Washington state law describes domestic violence as being any criminal act of either sexual, physical, or emotional abuse, neglect or economic control. The first four of these types of abuse are relatively clear and pretty well understood by the general public. However, domestic violence exhibited through economic control is a form of abuse many may not understand.
When the aggressor in a relationship seeks to gain control of his or her significant other, they may go to extremes, using any advantage they have, including money. A partner may choose to gain control of others by limiting financial resources or through threats of financial repercussion. Anytime an individual is made to feel powerless or financially dependent upon another you could argue there is domestic abuse, at least in some sense.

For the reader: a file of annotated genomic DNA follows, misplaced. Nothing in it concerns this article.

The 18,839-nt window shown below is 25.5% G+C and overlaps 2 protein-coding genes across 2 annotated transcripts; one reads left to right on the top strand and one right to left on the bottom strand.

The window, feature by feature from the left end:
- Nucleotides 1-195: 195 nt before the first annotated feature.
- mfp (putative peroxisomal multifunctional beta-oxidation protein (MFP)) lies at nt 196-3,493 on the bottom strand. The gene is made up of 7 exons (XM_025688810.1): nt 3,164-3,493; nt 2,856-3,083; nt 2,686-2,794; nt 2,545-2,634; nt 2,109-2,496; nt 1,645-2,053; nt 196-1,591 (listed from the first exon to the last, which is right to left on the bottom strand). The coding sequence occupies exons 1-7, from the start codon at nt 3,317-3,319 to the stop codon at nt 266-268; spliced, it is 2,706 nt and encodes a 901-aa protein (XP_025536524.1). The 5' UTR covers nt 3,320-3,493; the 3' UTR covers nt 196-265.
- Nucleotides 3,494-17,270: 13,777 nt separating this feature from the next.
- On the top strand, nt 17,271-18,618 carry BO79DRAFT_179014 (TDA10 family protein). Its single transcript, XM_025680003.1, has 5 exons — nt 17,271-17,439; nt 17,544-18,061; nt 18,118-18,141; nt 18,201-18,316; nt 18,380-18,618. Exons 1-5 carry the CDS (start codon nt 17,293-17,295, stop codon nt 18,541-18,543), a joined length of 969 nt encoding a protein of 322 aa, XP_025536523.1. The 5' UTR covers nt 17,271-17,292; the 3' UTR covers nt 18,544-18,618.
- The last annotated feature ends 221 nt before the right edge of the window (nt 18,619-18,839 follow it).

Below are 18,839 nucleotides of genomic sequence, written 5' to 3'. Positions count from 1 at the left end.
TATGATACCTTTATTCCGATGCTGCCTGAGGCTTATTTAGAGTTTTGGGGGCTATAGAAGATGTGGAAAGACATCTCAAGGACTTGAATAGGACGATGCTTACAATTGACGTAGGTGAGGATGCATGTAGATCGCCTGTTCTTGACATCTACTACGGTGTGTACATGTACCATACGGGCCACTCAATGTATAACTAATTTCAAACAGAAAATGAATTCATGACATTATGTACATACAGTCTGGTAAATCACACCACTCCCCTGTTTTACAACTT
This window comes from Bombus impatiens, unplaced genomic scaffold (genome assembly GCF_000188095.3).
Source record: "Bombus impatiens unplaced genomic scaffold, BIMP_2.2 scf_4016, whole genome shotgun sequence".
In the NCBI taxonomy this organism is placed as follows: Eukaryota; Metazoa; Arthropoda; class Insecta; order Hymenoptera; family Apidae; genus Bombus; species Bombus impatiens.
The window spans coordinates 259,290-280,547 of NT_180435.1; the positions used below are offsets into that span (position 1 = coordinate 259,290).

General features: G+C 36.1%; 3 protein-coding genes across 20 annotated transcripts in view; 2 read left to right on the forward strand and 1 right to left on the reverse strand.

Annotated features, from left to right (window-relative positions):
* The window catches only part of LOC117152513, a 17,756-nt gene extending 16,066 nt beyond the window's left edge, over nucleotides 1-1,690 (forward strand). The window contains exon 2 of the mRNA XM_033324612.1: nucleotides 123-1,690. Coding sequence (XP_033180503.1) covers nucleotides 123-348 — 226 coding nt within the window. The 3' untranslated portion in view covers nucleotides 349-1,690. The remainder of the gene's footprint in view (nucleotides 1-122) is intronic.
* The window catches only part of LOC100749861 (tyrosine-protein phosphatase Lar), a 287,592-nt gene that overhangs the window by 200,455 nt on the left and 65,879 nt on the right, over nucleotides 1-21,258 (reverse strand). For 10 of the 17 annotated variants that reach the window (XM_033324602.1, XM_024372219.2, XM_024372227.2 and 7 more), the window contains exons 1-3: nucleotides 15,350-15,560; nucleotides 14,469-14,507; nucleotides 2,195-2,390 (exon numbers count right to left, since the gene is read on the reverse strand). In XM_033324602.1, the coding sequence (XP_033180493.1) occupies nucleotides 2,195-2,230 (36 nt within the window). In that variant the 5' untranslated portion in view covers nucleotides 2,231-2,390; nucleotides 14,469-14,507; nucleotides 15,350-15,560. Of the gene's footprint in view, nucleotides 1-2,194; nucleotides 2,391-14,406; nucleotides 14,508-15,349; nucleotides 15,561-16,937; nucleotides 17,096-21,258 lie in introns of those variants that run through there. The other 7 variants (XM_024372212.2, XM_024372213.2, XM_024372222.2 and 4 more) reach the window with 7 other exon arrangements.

Although there are many ways an abuser gains control of their victims, threats, coercion and manipulation are all tactics commonly seen in cases of economic control. In any case of abuse it can be quite difficult for the abused to come forward with a claim of domestic violence. Some may see economic control as a 'softer' side of domestic violence, but the helplessness and fear this type of abuse can cause may be just as controlling as any other.
Domestic violence is commonly seen as a control mechanism. Abusers may overpower significant others by way of one of the five types of abuse stated above. Economic control may be just as threatening to an individual and their family as any of the other more well-known types of abuse.
If you have experienced domestic violence and are considering divorce there are ways to get and stay safe during and after your divorce. A divorce attorney may be able to file a protection order to be in place for the duration of your divorce.